Is not a double quantity of discretion the best strengthener of a hero?

XIII

The man went to Catraeth with the day:
Truly he quaffed the foaming mead on serene nights;
He was unlucky, though proverbially fortunate:
His mission, through ambition, was that of a destroyer.
There hastened not to Catraeth
A chief so magnificent
As to his design on the standard.
Never was there such a host
From the fort of Eiddyn,
That would scatter abroad the mounted ravagers.
Tudvwlch Hir, near his land and towns,
Slaughtered the Saxons for seven days.
His valour remained until he was overpowered;
And his memory will remain among his fair associates.
When Tudvwlch, the supporter of the land, arrived,
The station of the son of Cilydd became a plain of blood.

XIV

The man went to Catraeth with the dawn;
To them were their shields a protection.
Blood they sought, the gleamers assembled:
Simultaneously, like thunder, arose the din of shields.
The man of envy, the deserter, and the base,
He would tear and pierce with pikes.
From an elevated position, he slew, with a blade,
In iron affliction, a steel-clad commander;
He subdued in Mordai those that owed him homage;
Before Erthgi armies groaned.

XV

Of the battle of Catraeth, when it shall be related,
The people will utter sighs; long has been their sorrow.
There will be a dominion without a sovereign, and a murky land.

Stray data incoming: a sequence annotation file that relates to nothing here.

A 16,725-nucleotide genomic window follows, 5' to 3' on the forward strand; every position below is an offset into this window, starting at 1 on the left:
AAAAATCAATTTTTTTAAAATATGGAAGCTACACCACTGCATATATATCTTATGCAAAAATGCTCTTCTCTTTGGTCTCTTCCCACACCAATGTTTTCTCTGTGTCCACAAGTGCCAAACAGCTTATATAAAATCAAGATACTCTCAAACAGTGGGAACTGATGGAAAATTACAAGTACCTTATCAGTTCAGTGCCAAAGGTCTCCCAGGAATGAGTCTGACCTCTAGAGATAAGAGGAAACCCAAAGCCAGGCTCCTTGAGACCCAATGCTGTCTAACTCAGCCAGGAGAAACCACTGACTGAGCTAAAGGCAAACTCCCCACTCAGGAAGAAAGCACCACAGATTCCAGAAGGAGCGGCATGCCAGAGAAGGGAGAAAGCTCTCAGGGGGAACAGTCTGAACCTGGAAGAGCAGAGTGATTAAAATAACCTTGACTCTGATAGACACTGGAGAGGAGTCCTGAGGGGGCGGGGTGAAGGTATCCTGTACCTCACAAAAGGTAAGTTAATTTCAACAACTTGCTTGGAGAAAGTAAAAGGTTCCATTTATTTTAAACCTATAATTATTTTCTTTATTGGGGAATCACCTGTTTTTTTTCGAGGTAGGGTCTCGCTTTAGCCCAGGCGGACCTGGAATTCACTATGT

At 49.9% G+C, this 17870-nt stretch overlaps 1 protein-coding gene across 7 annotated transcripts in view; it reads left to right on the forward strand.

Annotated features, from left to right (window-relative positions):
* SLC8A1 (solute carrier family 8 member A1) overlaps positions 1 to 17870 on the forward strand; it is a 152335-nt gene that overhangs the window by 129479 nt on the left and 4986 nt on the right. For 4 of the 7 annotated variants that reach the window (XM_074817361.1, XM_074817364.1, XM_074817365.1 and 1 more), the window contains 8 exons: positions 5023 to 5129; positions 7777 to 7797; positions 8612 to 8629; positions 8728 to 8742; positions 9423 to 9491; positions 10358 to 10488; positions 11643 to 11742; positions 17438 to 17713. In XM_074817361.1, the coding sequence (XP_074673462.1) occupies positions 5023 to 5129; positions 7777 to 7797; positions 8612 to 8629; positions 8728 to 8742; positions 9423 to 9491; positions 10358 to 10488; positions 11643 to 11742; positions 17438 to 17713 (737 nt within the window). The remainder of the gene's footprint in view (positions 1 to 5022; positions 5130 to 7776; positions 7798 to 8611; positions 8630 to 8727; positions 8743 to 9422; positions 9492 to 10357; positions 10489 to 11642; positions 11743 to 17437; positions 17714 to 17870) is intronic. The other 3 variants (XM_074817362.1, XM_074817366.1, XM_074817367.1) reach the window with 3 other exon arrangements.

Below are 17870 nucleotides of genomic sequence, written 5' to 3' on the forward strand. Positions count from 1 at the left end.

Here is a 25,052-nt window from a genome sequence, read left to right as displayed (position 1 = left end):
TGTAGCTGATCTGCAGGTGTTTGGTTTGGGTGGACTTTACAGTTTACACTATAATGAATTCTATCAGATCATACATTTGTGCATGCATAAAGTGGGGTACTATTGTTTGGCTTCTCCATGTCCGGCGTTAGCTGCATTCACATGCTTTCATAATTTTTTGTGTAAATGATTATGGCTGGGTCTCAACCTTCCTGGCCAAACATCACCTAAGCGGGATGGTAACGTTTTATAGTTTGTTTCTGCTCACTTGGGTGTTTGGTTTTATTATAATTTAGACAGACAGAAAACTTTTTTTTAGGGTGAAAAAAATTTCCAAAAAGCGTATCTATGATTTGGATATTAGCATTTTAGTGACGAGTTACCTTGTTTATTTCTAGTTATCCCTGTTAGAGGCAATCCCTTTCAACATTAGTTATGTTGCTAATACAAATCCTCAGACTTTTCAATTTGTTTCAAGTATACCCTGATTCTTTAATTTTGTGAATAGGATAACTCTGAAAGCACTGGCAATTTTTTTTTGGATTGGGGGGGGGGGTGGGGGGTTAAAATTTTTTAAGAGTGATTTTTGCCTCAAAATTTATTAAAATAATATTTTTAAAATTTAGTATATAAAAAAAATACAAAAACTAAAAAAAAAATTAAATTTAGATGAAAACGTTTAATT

The sons of Godebawg, an upright clan,
Bore, streaming, long biers.
Sad was the fate, just the necessity,
Decreed to Tudvwlch and Cyvwlch Hir.
Together they drank the clear mead
By the light of the rushes,
Though pleasant to the taste, its banefulness lasted long.

XVI

Before Echeching, the splendid Caer, he shouted:
Young and forward men followed him;
Before, on the Bludwe the horn was poured out
In the joyful Mordai;
Before, his drink would be bragget;
Before, gold and rich purple he would display;
Before, high-fed horses would bear him safe away;
Gwrthlev and he, when he poured out the liquor,
Before, he would raise the shout, and there would be a profitable diminution;
He was a bear in his march, always unwilling to skulk.

XVII

And now the early leader,
The sun is ascending,
The sovereign from which emanates universal light.
In the heaven of the Isle of Prydain.
Direful was the flight before the shaking
Of the shield in the direction of the victor;
Bright was the horn
In the hall of Eiddyn;
With pomp was he invited
To the feast of the intoxicating mead;
He drank the beverage of wine
At the meeting of the reapers;
He drank transparent wine,